Article Date: 5/1/2008

Get the Dirt on Scleral Lenses
cultivating compliance

Get the Dirt on Scleral Lenses

BY VISHAKHA THAKRAR, OD, FAAO

Gas permeable scleral contact lenses have gained much attention over the past few years. They were first described about 25 years ago, but have only recently been prescribed by a higher volume of practitioners.

Scleral lenses serve as invaluable tools to manage patients who have corneal ectasia and severe ocular surface disease including keratoconus, pellucid marginal degeneration, Sjögren's syndrome, Stevens-Johnson syndrome, cicatricial pemphigoid, atopic keratoconjunctivitis and graft versus host disease. These lenses help prevent tear film evaporation, provide a moist chamber for the cornea and limbus, and protect the anterior surface of the eye from environmental and mechanical trauma while correcting optical irregularities.

Challenging Circumstances

Many patients who benefit from scleral lenses have severe tear film abnormalities. These patients often produce high levels of mucus and have accompanying conditions such as blepharitis and meibomianitis that can further disrupt the tear film. Therefore, keeping scleral lenses clean often presents a challenge.

Tears do not flush in and out of scleral lenses as with corneal GPs. The lens creates an environment that is sealed or semi-sealed in which only small amounts of tears can enter and exit the postlens tear reservoir. For this reason, debris may collect on the anterior surface (Figure 1) and cause fogging, irritation and dryness. If trapped behind the lens, the debris can stagnate and cause corneal epithelial defects and possible lens adhesion to the perilimbal or scleral regions.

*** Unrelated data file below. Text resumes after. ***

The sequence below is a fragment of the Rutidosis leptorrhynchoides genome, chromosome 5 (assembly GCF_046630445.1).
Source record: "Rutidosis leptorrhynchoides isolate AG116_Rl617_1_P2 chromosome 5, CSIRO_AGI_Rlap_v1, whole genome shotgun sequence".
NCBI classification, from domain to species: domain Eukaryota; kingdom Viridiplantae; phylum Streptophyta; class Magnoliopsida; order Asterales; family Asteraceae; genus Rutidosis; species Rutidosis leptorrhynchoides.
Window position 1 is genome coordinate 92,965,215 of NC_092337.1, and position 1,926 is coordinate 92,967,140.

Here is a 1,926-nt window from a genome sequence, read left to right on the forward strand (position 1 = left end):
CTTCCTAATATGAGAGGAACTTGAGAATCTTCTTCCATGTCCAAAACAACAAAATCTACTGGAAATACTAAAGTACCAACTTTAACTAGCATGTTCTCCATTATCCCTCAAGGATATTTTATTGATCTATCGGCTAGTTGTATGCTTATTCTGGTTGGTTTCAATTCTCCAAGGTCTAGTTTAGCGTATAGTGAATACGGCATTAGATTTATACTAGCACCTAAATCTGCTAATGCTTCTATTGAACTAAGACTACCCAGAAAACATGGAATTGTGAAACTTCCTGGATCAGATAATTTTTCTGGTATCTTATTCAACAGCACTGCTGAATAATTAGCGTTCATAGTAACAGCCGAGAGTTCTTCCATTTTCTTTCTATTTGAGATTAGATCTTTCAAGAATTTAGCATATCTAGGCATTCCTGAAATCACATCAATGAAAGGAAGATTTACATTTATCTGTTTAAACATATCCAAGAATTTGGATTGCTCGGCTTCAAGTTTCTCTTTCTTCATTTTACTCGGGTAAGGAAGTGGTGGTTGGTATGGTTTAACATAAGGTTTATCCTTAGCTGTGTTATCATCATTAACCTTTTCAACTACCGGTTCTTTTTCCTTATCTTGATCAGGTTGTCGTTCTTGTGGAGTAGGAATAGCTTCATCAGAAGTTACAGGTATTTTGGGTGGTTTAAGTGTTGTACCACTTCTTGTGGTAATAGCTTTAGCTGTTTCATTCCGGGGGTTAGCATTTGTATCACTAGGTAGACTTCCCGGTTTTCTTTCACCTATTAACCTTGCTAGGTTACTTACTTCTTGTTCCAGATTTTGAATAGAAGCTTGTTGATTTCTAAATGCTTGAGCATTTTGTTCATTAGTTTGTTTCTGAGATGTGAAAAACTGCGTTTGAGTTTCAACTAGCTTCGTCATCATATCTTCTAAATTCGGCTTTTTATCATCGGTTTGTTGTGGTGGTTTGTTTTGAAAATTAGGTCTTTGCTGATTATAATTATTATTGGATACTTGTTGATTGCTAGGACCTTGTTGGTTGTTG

Patients who have inflammatory or autoimmune diseases require immunosuppressive therapy and often take medications such as methotrexate, cyclosporine or prednisone. These medications may not be adequate to suppress the ocular immune response. Many such patients benefit from adjunctive therapy from anti-inflammatories such as Restasis (Allergan) or topical steroids, non-preserved artificial tears and anti-allergy medications such as Patanol (Alcon). Mucolytics such as acetylcysteine may be beneficial, but tend to reduce mucous production only in certain patients.


PHOTO COURTESY OF DR. ROBERT BREECE, MEDLENS INNOVATIONS, INC.

Figure 1. Surface deposits on a scleral lens.

Scleral Lens Care

Many patients are able to successfully use GP cleaners such as Boston Simplus, Boston Original or Boston Advanced (all Bausch & Lomb). However, patients who deposit heavily or suffer from hypersensitivities may benefit from benzyl alcohol-based cleaners such as Optimum (Lobob Laboratories) or MeniCare GP (Menicon). These solutions work well to remove lipid and protein deposits and remove debris from lens surfaces to improve wettability. Optimum is also available in an extra strength cleaner for patients who deposit more heavily. These solutions are beneficial in dry eye and atopic patients.

Heavy depositors may also need to clean the lens with a cotton swab applicator at least once a week. This is particularly effective for patients who have larger fingers and find it difficult to clean the back surface of the lens. Some patients may need to remove their lenses in the middle of the day to clean them.

Fitting scleral lenses is an outstanding way to manage ectasia and severe ocular surface disease. However, you may need to modify traditional care and cleaning methods to maintain consistent and successful wear. CLS

For references, please visit www.clspectrum.com/references.asp and click on document #150.


Dr. Thakrar has a specialty contact lens practice and is a clinical optometrist at the TLC Laser Eye Center in Mississauga, Ontario. She is a graduate of The Ohio State University and completed a residency in cornea and contact Lenses at the New England College of Optometry.



Contact Lens Spectrum, Issue: May 2008